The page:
The Schenectady County Town of Glenville is set to vote on a comprehensive plan. If approved, the document would be the first central planning document adopted by the town in nearly three decades.
The last time Glenville approved a comprehensive plan was 1990.
Town supervisor Chris Koetzle said the town board thought it was time to make an update. While population has grown slightly over the years to about 30,000 residents, Koetzle says the largest change has been with local businesses.
“There is some growth for a Schenectady town, it’s growing pretty quickly. But the biggest growth has been in the commercial sector. You know, the new businesses coming in, the new stores, the retail…”
The town is approximately 50 square miles.
Glenville has seen growth at its Business and Technology Park, as well as the West Glenville area. New apartment buildings have also opened in recent years, in East Glenville and the Village of Scotia.
Town officials held 14 public meetings over three years where residents weighed in on the planning document. Koetzle is confident in the draft.
“It’s really been a bottom-up community-driven process. And I think because of that it really meets the needs of the town and has been really widely embraced by the residents,” said Koetzle.
At Wednesday night’s town board meeting, residents were able to share their thoughts on the plan at a public hearing:
“One thing I don’t seem to have much of acknowledgement of is the flood plain…”
“I don’t think that you can do a high-density multi-family development down in the marina area, industrial park area and still preserve the character of Alplaus…”
“I would like to ask the town board if they could help us with dealing with the county by reopening Wolf Hollow Road...”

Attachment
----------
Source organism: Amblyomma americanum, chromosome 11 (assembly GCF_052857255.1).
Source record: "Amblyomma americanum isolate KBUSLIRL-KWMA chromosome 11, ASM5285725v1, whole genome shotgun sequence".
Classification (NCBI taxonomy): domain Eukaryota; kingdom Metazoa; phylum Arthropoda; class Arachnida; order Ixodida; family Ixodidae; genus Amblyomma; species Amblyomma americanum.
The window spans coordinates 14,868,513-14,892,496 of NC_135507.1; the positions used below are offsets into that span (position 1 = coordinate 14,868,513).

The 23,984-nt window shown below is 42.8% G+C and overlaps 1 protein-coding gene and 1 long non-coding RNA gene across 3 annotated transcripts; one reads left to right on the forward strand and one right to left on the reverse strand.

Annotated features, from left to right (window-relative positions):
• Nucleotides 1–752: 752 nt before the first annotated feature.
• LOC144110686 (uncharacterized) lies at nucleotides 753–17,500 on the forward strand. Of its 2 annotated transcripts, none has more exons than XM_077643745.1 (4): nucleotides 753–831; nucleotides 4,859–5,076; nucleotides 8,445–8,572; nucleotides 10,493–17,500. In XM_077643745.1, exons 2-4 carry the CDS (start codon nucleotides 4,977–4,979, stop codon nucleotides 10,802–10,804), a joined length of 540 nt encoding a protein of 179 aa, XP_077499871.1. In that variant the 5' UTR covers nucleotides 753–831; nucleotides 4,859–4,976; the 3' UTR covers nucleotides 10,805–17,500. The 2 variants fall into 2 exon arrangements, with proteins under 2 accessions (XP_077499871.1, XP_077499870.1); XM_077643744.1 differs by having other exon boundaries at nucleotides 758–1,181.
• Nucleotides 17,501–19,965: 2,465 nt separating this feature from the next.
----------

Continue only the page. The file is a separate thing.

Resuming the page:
The Comprehensive Plan notes a desire expressed by residents — “We don’t want to become Clifton Park or (Wolf Road)” — in surveys leading to the document in 2017 and 1990. The references are to the busy commercial sectors in both Southern Saratoga County and Albany County.
A three-pronged Community Vision Statement included in the plan addresses three characteristics. Residents want a livable, diverse community that is also “on the rise.”
In the future, the plan seeks to encourage reinvestment in the Town Center and Business and Technlogy Park areas, accommodate pedestrians with sidewalks and trails, and focus on the town’s heritage ahead of its 2020 bicentennial.
Recognition and promotion of the town’s rural and agricultural areas is a focus, as well as adopting new technology, such as solar energy, to promote businesses.
Koetzle said the town board will put finishing touches on the document at an October 11th work session.
He hopes the plan will be adopted at the next regularly scheduled town board meeting on Wednesday, October 18th.
“We have a lot of work ahead of us once it’s adopted because we have to do a review of the codes and review of the zoning and bring them in line with, now, the new comp plan,” said Koetzle.